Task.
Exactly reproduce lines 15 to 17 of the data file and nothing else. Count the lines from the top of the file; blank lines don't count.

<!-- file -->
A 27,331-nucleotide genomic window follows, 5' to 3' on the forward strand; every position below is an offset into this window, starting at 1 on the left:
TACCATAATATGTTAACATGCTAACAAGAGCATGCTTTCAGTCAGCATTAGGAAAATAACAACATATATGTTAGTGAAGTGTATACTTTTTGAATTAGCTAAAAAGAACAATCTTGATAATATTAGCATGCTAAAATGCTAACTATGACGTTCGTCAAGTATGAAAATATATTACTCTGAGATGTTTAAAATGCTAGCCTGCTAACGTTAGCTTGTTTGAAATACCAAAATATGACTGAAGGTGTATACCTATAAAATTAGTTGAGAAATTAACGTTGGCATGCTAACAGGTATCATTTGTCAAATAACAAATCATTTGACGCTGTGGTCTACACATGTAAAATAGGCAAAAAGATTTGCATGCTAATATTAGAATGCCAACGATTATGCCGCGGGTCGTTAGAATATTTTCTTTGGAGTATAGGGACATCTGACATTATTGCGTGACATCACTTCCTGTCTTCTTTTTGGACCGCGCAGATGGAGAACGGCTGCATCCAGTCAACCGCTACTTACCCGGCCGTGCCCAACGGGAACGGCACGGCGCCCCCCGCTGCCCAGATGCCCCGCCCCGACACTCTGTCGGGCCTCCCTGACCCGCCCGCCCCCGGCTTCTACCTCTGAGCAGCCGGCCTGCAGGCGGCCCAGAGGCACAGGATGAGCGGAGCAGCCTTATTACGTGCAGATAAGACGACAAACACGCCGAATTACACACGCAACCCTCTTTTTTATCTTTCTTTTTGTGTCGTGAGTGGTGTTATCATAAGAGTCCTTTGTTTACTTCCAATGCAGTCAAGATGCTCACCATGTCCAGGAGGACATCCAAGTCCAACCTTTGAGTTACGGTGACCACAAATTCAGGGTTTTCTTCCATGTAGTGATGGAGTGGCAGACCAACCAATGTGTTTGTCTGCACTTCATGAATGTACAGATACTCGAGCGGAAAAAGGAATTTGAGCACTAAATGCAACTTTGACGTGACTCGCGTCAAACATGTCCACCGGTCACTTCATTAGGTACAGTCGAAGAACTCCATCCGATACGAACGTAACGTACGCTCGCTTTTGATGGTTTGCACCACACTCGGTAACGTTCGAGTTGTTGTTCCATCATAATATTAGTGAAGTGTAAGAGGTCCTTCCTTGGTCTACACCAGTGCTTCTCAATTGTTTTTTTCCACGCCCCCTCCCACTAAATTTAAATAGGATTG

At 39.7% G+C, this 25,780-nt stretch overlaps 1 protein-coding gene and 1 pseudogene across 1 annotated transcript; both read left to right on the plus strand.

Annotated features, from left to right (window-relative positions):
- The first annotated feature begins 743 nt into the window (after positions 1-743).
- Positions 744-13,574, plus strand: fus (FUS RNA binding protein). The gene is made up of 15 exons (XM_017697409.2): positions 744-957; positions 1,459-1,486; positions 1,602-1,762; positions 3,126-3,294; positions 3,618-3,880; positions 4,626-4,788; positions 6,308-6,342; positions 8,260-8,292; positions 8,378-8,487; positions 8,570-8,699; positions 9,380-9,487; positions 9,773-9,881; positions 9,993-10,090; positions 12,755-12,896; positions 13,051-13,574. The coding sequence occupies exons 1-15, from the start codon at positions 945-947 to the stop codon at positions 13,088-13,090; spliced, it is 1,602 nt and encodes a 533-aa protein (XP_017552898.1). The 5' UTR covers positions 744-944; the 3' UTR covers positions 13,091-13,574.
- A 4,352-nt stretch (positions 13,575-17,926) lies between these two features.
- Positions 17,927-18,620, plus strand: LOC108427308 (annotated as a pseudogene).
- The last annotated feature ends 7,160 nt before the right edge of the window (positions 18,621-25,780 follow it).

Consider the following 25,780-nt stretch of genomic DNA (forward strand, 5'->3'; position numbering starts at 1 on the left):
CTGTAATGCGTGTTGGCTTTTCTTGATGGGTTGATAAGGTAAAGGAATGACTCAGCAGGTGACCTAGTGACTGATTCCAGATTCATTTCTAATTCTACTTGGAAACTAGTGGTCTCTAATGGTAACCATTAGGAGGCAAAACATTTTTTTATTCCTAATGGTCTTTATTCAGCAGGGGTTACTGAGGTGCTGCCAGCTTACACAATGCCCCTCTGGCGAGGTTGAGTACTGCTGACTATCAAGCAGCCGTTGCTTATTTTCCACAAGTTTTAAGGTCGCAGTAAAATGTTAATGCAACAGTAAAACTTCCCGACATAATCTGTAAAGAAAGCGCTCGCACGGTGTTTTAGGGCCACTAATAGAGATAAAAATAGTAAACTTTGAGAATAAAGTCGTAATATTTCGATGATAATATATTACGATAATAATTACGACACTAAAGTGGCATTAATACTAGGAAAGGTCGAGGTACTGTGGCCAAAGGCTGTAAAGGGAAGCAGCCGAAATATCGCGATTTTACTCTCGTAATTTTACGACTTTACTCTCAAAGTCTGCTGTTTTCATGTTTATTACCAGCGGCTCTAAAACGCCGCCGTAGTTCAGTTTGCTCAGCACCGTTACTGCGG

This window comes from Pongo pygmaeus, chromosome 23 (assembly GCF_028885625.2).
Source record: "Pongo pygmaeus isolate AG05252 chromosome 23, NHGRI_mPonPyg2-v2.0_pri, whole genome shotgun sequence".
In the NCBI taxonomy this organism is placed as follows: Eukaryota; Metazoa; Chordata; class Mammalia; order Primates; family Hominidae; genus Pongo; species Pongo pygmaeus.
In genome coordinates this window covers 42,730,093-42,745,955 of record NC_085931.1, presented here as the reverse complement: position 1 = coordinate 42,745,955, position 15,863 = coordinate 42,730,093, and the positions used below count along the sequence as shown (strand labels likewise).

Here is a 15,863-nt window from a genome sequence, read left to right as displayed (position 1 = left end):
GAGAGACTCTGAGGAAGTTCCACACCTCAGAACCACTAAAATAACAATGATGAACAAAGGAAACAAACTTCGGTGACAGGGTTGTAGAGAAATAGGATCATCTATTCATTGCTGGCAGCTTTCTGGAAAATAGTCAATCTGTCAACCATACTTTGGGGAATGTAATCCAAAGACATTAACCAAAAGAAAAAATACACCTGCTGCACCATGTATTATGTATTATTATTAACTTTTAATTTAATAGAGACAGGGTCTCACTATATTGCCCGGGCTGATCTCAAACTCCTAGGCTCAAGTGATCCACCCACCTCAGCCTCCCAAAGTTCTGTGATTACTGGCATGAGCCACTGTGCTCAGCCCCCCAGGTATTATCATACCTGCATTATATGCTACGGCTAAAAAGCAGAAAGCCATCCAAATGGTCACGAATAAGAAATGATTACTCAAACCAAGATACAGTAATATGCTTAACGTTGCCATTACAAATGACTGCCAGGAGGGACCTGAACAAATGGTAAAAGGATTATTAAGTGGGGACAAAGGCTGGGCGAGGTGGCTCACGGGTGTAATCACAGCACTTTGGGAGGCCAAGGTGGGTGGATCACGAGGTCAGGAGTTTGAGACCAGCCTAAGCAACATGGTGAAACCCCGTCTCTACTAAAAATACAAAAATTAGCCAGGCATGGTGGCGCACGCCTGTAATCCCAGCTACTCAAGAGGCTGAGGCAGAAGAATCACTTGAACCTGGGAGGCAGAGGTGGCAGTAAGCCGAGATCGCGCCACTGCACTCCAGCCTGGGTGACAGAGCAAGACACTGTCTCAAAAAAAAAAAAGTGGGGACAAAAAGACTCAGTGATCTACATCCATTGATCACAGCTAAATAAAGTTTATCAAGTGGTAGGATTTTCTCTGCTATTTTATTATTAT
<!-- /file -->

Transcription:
In genome coordinates this window covers 42,730,093-42,745,955 of record NC_085931.1, presented here as the reverse complement: position 1 = coordinate 42,745,955, position 15,863 = coordinate 42,730,093, and the positions used below count along the sequence as shown (strand labels likewise).

Here is a 15,863-nt window from a genome sequence, read left to right as displayed (position 1 = left end):
GAGAGACTCTGAGGAAGTTCCACACCTCAGAACCACTAAAATAACAATGATGAACAAAGGAAACAAACTTCGGTGACAGGGTTGTAGAGAAATAGGATCATCTATTCATTGCTGGCAGCTTTCTGGAAAATAGTCAATCTGTCAACCATACTTTGGGGAATGTAATCCAAAGACATTAACCAAAAGAAAAAATACACCTGCTGCACCATGTATTATGTATTATTATTAACTTTTAATTTAATAGAGACAGGGTCTCACTATATTGCCCGGGCTGATCTCAAACTCCTAGGCTCAAGTGATCCACCCACCTCAGCCTCCCAAAGTTCTGTGATTACTGGCATGAGCCACTGTGCTCAGCCCCCCAGGTATTATCATACCTGCATTATATGCTACGGCTAAAAAGCAGAAAGCCATCCAAATGGTCACGAATAAGAAATGATTACTCAAACCAAGATACAGTAATATGCTTAACGTTGCCATTACAAATGACTGCCAGGAGGGACCTGAACAAATGGTAAAAGGATTATTAAGTGGGGACAAAGGCTGGGCGAGGTGGCTCACGGGTGTAATCACAGCACTTTGGGAGGCCAAGGTGGGTGGATCACGAGGTCAGGAGTTTGAGACCAGCCTAAGCAACATGGTGAAACCCCGTCTCTACTAAAAATACAAAAATTAGCCAGGCATGGTGGCGCACGCCTGTAATCCCAGCTACTCAAGAGGCTGAGGCAGAAGAATCACTTGAACCTGGGAGGCAGAGGTGGCAGTAAGCCGAGATCGCGCCACTGCACTCCAGCCTGGGTGACAGAGCAAGACACTGTCTCAAAAAAAAAAAAGTGGGGACAAAAAGACTCAGTGATCTACATCCATTGATCACAGCTAAATAAAGTTTATCAAGTGGTAGGATTTTCTCTGCTATTTTATTATTAT